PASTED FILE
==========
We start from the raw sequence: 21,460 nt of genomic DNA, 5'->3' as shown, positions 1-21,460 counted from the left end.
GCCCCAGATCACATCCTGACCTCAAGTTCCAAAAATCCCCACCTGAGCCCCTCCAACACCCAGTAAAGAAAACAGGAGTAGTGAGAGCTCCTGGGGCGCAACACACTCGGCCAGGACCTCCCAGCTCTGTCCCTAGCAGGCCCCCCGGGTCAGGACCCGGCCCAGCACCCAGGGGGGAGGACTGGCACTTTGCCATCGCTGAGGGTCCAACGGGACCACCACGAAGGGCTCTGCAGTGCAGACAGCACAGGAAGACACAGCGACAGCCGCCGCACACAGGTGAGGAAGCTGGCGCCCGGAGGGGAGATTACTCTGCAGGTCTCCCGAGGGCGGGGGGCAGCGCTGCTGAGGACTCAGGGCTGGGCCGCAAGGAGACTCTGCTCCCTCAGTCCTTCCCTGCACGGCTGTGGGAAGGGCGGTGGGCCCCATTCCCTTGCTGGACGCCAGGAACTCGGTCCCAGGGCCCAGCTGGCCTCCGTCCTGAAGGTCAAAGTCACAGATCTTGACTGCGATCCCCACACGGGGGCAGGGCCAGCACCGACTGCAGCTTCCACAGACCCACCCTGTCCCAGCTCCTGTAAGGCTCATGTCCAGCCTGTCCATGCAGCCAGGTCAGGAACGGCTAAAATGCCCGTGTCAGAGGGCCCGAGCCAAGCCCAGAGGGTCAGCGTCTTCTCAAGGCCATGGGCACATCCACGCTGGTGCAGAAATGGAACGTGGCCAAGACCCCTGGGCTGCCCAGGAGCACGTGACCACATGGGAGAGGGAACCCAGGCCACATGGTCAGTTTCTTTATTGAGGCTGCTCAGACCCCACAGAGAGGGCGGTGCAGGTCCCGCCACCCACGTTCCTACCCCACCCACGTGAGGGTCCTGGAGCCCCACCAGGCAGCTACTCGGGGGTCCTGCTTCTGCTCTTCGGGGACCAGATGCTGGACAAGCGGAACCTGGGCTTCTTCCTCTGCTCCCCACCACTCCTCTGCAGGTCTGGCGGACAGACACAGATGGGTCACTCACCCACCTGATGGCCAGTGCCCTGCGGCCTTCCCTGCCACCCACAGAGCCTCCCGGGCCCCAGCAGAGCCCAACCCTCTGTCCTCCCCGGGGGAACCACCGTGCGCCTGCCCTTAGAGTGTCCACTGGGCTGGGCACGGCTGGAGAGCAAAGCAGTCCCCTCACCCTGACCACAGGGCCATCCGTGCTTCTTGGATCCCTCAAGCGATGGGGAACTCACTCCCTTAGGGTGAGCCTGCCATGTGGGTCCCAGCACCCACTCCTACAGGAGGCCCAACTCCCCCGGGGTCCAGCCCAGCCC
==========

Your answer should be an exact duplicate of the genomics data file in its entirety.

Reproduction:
We start from the raw sequence: 21,460 nt of genomic DNA, 5'->3' as shown, positions 1-21,460 counted from the left end.
GCCCCAGATCACATCCTGACCTCAAGTTCCAAAAATCCCCACCTGAGCCCCTCCAACACCCAGTAAAGAAAACAGGAGTAGTGAGAGCTCCTGGGGCGCAACACACTCGGCCAGGACCTCCCAGCTCTGTCCCTAGCAGGCCCCCCGGGTCAGGACCCGGCCCAGCACCCAGGGGGGAGGACTGGCACTTTGCCATCGCTGAGGGTCCAACGGGACCACCACGAAGGGCTCTGCAGTGCAGACAGCACAGGAAGACACAGCGACAGCCGCCGCACACAGGTGAGGAAGCTGGCGCCCGGAGGGGAGATTACTCTGCAGGTCTCCCGAGGGCGGGGGGCAGCGCTGCTGAGGACTCAGGGCTGGGCCGCAAGGAGACTCTGCTCCCTCAGTCCTTCCCTGCACGGCTGTGGGAAGGGCGGTGGGCCCCATTCCCTTGCTGGACGCCAGGAACTCGGTCCCAGGGCCCAGCTGGCCTCCGTCCTGAAGGTCAAAGTCACAGATCTTGACTGCGATCCCCACACGGGGGCAGGGCCAGCACCGACTGCAGCTTCCACAGACCCACCCTGTCCCAGCTCCTGTAAGGCTCATGTCCAGCCTGTCCATGCAGCCAGGTCAGGAACGGCTAAAATGCCCGTGTCAGAGGGCCCGAGCCAAGCCCAGAGGGTCAGCGTCTTCTCAAGGCCATGGGCACATCCACGCTGGTGCAGAAATGGAACGTGGCCAAGACCCCTGGGCTGCCCAGGAGCACGTGACCACATGGGAGAGGGAACCCAGGCCACATGGTCAGTTTCTTTATTGAGGCTGCTCAGACCCCACAGAGAGGGCGGTGCAGGTCCCGCCACCCACGTTCCTACCCCACCCACGTGAGGGTCCTGGAGCCCCACCAGGCAGCTACTCGGGGGTCCTGCTTCTGCTCTTCGGGGACCAGATGCTGGACAAGCGGAACCTGGGCTTCTTCCTCTGCTCCCCACCACTCCTCTGCAGGTCTGGCGGACAGACACAGATGGGTCACTCACCCACCTGATGGCCAGTGCCCTGCGGCCTTCCCTGCCACCCACAGAGCCTCCCGGGCCCCAGCAGAGCCCAACCCTCTGTCCTCCCCGGGGGAACCACCGTGCGCCTGCCCTTAGAGTGTCCACTGGGCTGGGCACGGCTGGAGAGCAAAGCAGTCCCCTCACCCTGACCACAGGGCCATCCGTGCTTCTTGGATCCCTCAAGCGATGGGGAACTCACTCCCTTAGGGTGAGCCTGCCATGTGGGTCCCAGCACCCACTCCTACAGGAGGCCCAACTCCCCCGGGGTCCAGCCCAGCCC